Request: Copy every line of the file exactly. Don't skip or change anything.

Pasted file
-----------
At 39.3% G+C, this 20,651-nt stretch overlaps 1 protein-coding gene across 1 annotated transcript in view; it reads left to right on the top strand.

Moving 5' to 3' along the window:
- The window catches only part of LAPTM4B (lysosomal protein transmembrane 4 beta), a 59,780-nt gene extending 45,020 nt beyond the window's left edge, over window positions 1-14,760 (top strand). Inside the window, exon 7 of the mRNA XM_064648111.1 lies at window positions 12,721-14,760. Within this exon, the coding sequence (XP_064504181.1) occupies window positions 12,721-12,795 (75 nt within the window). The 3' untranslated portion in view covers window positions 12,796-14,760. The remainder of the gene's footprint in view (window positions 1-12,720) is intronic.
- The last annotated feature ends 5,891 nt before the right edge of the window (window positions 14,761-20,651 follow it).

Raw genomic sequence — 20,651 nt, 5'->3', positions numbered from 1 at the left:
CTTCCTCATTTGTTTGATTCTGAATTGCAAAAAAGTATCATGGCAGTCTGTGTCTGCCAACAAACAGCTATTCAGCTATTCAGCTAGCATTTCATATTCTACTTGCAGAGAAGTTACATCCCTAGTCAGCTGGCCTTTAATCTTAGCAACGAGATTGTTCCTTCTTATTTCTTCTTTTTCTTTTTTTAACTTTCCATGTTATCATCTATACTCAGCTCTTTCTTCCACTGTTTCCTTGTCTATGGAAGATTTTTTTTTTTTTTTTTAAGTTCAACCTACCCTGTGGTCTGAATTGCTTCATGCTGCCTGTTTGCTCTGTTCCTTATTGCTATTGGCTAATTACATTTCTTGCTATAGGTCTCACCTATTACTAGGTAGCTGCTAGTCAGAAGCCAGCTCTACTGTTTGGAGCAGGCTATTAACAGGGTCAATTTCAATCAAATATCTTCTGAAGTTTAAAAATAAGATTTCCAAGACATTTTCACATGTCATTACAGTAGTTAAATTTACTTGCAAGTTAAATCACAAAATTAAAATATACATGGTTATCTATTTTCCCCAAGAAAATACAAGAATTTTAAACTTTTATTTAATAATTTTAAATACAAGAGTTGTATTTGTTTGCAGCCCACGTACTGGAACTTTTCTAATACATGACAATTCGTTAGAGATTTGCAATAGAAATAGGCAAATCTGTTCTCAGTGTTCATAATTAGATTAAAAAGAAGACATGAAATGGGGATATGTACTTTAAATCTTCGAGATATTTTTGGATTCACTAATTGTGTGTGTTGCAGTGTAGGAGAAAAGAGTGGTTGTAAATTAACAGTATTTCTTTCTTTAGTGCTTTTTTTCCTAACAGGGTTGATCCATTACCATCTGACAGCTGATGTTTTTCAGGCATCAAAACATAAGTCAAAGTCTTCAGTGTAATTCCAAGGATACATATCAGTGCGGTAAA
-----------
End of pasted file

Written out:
At 39.3% G+C, this 20,651-nt stretch overlaps 1 protein-coding gene across 1 annotated transcript in view; it reads left to right on the top strand.

Moving 5' to 3' along the window:
- The window catches only part of LAPTM4B (lysosomal protein transmembrane 4 beta), a 59,780-nt gene extending 45,020 nt beyond the window's left edge, over window positions 1-14,760 (top strand). Inside the window, exon 7 of the mRNA XM_064648111.1 lies at window positions 12,721-14,760. Within this exon, the coding sequence (XP_064504181.1) occupies window positions 12,721-12,795 (75 nt within the window). The 3' untranslated portion in view covers window positions 12,796-14,760. The remainder of the gene's footprint in view (window positions 1-12,720) is intronic.
- The last annotated feature ends 5,891 nt before the right edge of the window (window positions 14,761-20,651 follow it).

Raw genomic sequence — 20,651 nt, 5'->3', positions numbered from 1 at the left:
CTTCCTCATTTGTTTGATTCTGAATTGCAAAAAAGTATCATGGCAGTCTGTGTCTGCCAACAAACAGCTATTCAGCTATTCAGCTAGCATTTCATATTCTACTTGCAGAGAAGTTACATCCCTAGTCAGCTGGCCTTTAATCTTAGCAACGAGATTGTTCCTTCTTATTTCTTCTTTTTCTTTTTTTAACTTTCCATGTTATCATCTATACTCAGCTCTTTCTTCCACTGTTTCCTTGTCTATGGAAGATTTTTTTTTTTTTTTTTAAGTTCAACCTACCCTGTGGTCTGAATTGCTTCATGCTGCCTGTTTGCTCTGTTCCTTATTGCTATTGGCTAATTACATTTCTTGCTATAGGTCTCACCTATTACTAGGTAGCTGCTAGTCAGAAGCCAGCTCTACTGTTTGGAGCAGGCTATTAACAGGGTCAATTTCAATCAAATATCTTCTGAAGTTTAAAAATAAGATTTCCAAGACATTTTCACATGTCATTACAGTAGTTAAATTTACTTGCAAGTTAAATCACAAAATTAAAATATACATGGTTATCTATTTTCCCCAAGAAAATACAAGAATTTTAAACTTTTATTTAATAATTTTAAATACAAGAGTTGTATTTGTTTGCAGCCCACGTACTGGAACTTTTCTAATACATGACAATTCGTTAGAGATTTGCAATAGAAATAGGCAAATCTGTTCTCAGTGTTCATAATTAGATTAAAAAGAAGACATGAAATGGGGATATGTACTTTAAATCTTCGAGATATTTTTGGATTCACTAATTGTGTGTGTTGCAGTGTAGGAGAAAAGAGTGGTTGTAAATTAACAGTATTTCTTTCTTTAGTGCTTTTTTTCCTAACAGGGTTGATCCATTACCATCTGACAGCTGATGTTTTTCAGGCATCAAAACATAAGTCAAAGTCTTCAGTGTAATTCCAAGGATACATATCAGTGCGGTAAA